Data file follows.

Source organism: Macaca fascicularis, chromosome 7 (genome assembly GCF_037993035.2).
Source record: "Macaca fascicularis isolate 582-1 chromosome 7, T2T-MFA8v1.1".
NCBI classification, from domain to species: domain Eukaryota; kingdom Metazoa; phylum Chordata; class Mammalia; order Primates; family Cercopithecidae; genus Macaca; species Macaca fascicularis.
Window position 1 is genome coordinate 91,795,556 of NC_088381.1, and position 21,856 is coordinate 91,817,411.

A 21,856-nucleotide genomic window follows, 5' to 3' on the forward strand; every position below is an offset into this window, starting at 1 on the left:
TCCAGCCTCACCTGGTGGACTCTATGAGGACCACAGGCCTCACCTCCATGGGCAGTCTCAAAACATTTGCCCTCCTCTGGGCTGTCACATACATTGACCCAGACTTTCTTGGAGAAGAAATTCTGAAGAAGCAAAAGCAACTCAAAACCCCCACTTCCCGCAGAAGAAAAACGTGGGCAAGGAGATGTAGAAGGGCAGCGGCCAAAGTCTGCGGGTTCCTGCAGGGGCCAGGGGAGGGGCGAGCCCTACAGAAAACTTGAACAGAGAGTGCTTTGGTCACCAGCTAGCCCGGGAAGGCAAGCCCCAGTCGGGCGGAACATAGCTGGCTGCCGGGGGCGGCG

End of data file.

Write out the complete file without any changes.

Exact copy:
Source organism: Macaca fascicularis, chromosome 7 (genome assembly GCF_037993035.2).
Source record: "Macaca fascicularis isolate 582-1 chromosome 7, T2T-MFA8v1.1".
NCBI classification, from domain to species: domain Eukaryota; kingdom Metazoa; phylum Chordata; class Mammalia; order Primates; family Cercopithecidae; genus Macaca; species Macaca fascicularis.
Window position 1 is genome coordinate 91,795,556 of NC_088381.1, and position 21,856 is coordinate 91,817,411.

A 21,856-nucleotide genomic window follows, 5' to 3' on the forward strand; every position below is an offset into this window, starting at 1 on the left:
TCCAGCCTCACCTGGTGGACTCTATGAGGACCACAGGCCTCACCTCCATGGGCAGTCTCAAAACATTTGCCCTCCTCTGGGCTGTCACATACATTGACCCAGACTTTCTTGGAGAAGAAATTCTGAAGAAGCAAAAGCAACTCAAAACCCCCACTTCCCGCAGAAGAAAAACGTGGGCAAGGAGATGTAGAAGGGCAGCGGCCAAAGTCTGCGGGTTCCTGCAGGGGCCAGGGGAGGGGCGAGCCCTACAGAAAACTTGAACAGAGAGTGCTTTGGTCACCAGCTAGCCCGGGAAGGCAAGCCCCAGTCGGGCGGAACATAGCTGGCTGCCGGGGGCGGCG